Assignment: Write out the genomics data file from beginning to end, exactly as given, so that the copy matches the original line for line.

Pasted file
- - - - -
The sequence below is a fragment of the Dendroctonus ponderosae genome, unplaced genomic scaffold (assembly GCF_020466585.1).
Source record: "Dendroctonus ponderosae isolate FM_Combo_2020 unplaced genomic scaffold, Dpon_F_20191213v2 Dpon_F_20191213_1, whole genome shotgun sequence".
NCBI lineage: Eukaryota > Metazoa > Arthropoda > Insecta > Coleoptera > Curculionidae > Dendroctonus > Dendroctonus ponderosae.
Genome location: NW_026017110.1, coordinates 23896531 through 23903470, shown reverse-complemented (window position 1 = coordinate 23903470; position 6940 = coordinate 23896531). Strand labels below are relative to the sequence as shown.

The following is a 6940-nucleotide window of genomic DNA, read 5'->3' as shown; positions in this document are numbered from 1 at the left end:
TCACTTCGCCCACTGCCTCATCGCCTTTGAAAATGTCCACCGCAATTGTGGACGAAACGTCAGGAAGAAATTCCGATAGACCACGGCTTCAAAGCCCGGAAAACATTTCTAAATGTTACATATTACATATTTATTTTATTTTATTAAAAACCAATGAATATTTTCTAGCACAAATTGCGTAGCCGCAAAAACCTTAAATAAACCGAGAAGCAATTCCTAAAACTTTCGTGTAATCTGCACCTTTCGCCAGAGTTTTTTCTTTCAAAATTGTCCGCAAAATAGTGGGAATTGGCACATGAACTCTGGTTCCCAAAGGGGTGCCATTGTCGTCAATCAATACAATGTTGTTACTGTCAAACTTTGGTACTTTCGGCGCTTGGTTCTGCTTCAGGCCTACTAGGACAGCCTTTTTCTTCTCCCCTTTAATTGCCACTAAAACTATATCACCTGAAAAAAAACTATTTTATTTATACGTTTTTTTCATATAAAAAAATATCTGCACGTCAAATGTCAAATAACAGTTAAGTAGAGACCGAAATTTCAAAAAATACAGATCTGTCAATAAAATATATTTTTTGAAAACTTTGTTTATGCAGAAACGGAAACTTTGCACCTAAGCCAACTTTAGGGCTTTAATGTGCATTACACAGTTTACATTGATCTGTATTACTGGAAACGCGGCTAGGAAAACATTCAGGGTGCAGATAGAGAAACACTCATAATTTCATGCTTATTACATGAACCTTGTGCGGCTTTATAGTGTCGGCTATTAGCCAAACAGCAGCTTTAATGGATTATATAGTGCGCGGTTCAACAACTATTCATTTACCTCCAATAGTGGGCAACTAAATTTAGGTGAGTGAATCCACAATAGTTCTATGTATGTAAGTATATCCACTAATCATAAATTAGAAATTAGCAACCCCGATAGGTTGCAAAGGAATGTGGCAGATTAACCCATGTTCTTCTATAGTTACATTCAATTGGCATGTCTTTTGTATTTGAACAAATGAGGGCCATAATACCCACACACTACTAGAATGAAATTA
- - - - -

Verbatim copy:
The sequence below is a fragment of the Dendroctonus ponderosae genome, unplaced genomic scaffold (assembly GCF_020466585.1).
Source record: "Dendroctonus ponderosae isolate FM_Combo_2020 unplaced genomic scaffold, Dpon_F_20191213v2 Dpon_F_20191213_1, whole genome shotgun sequence".
NCBI lineage: Eukaryota > Metazoa > Arthropoda > Insecta > Coleoptera > Curculionidae > Dendroctonus > Dendroctonus ponderosae.
Genome location: NW_026017110.1, coordinates 23896531 through 23903470, shown reverse-complemented (window position 1 = coordinate 23903470; position 6940 = coordinate 23896531). Strand labels below are relative to the sequence as shown.

The following is a 6940-nucleotide window of genomic DNA, read 5'->3' as shown; positions in this document are numbered from 1 at the left end:
TCACTTCGCCCACTGCCTCATCGCCTTTGAAAATGTCCACCGCAATTGTGGACGAAACGTCAGGAAGAAATTCCGATAGACCACGGCTTCAAAGCCCGGAAAACATTTCTAAATGTTACATATTACATATTTATTTTATTTTATTAAAAACCAATGAATATTTTCTAGCACAAATTGCGTAGCCGCAAAAACCTTAAATAAACCGAGAAGCAATTCCTAAAACTTTCGTGTAATCTGCACCTTTCGCCAGAGTTTTTTCTTTCAAAATTGTCCGCAAAATAGTGGGAATTGGCACATGAACTCTGGTTCCCAAAGGGGTGCCATTGTCGTCAATCAATACAATGTTGTTACTGTCAAACTTTGGTACTTTCGGCGCTTGGTTCTGCTTCAGGCCTACTAGGACAGCCTTTTTCTTCTCCCCTTTAATTGCCACTAAAACTATATCACCTGAAAAAAAACTATTTTATTTATACGTTTTTTTCATATAAAAAAATATCTGCACGTCAAATGTCAAATAACAGTTAAGTAGAGACCGAAATTTCAAAAAATACAGATCTGTCAATAAAATATATTTTTTGAAAACTTTGTTTATGCAGAAACGGAAACTTTGCACCTAAGCCAACTTTAGGGCTTTAATGTGCATTACACAGTTTACATTGATCTGTATTACTGGAAACGCGGCTAGGAAAACATTCAGGGTGCAGATAGAGAAACACTCATAATTTCATGCTTATTACATGAACCTTGTGCGGCTTTATAGTGTCGGCTATTAGCCAAACAGCAGCTTTAATGGATTATATAGTGCGCGGTTCAACAACTATTCATTTACCTCCAATAGTGGGCAACTAAATTTAGGTGAGTGAATCCACAATAGTTCTATGTATGTAAGTATATCCACTAATCATAAATTAGAAATTAGCAACCCCGATAGGTTGCAAAGGAATGTGGCAGATTAACCCATGTTCTTCTATAGTTACATTCAATTGGCATGTCTTTTGTATTTGAACAAATGAGGGCCATAATACCCACACACTACTAGAATGAAATTA